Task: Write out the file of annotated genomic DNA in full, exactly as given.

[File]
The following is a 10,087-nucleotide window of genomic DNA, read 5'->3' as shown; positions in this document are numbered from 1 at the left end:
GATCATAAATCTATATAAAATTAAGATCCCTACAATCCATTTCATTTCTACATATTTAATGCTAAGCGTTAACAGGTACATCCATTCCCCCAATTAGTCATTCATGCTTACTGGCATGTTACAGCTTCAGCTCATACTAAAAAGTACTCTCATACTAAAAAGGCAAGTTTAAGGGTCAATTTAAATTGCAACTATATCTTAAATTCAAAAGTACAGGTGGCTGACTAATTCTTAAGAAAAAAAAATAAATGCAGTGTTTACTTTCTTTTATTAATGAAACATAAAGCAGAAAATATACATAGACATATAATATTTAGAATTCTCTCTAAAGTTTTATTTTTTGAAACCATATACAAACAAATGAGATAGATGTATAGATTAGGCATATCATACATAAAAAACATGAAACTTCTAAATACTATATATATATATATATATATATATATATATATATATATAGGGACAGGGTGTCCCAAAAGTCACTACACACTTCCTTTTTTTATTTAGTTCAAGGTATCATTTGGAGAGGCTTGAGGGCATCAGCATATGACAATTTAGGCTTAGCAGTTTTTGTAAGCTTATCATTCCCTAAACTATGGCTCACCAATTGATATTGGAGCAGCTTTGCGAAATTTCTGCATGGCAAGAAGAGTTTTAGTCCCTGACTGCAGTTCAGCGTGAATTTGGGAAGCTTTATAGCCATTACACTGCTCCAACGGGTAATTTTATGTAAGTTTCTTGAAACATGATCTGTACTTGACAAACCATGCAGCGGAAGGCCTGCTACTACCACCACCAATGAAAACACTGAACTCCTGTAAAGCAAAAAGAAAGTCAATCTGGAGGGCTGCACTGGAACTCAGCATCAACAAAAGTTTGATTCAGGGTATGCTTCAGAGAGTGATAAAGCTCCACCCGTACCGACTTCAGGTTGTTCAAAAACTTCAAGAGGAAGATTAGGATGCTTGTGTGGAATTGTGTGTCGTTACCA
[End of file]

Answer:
The following is a 10,087-nucleotide window of genomic DNA, read 5'->3' as shown; positions in this document are numbered from 1 at the left end:
GATCATAAATCTATATAAAATTAAGATCCCTACAATCCATTTCATTTCTACATATTTAATGCTAAGCGTTAACAGGTACATCCATTCCCCCAATTAGTCATTCATGCTTACTGGCATGTTACAGCTTCAGCTCATACTAAAAAGTACTCTCATACTAAAAAGGCAAGTTTAAGGGTCAATTTAAATTGCAACTATATCTTAAATTCAAAAGTACAGGTGGCTGACTAATTCTTAAGAAAAAAAAATAAATGCAGTGTTTACTTTCTTTTATTAATGAAACATAAAGCAGAAAATATACATAGACATATAATATTTAGAATTCTCTCTAAAGTTTTATTTTTTGAAACCATATACAAACAAATGAGATAGATGTATAGATTAGGCATATCATACATAAAAAACATGAAACTTCTAAATACTATATATATATATATATATATATATATATATATATATATAGGGACAGGGTGTCCCAAAAGTCACTACACACTTCCTTTTTTTATTTAGTTCAAGGTATCATTTGGAGAGGCTTGAGGGCATCAGCATATGACAATTTAGGCTTAGCAGTTTTTGTAAGCTTATCATTCCCTAAACTATGGCTCACCAATTGATATTGGAGCAGCTTTGCGAAATTTCTGCATGGCAAGAAGAGTTTTAGTCCCTGACTGCAGTTCAGCGTGAATTTGGGAAGCTTTATAGCCATTACACTGCTCCAACGGGTAATTTTATGTAAGTTTCTTGAAACATGATCTGTACTTGACAAACCATGCAGCGGAAGGCCTGCTACTACCACCACCAATGAAAACACTGAACTCCTGTAAAGCAAAAAGAAAGTCAATCTGGAGGGCTGCACTGGAACTCAGCATCAACAAAAGTTTGATTCAGGGTATGCTTCAGAGAGTGATAAAGCTCCACCCGTACCGACTTCAGGTTGTTCAAAAACTTCAAGAGGAAGATTAGGATGCTTGTGTGGAATTGTGTGTCGTTACCA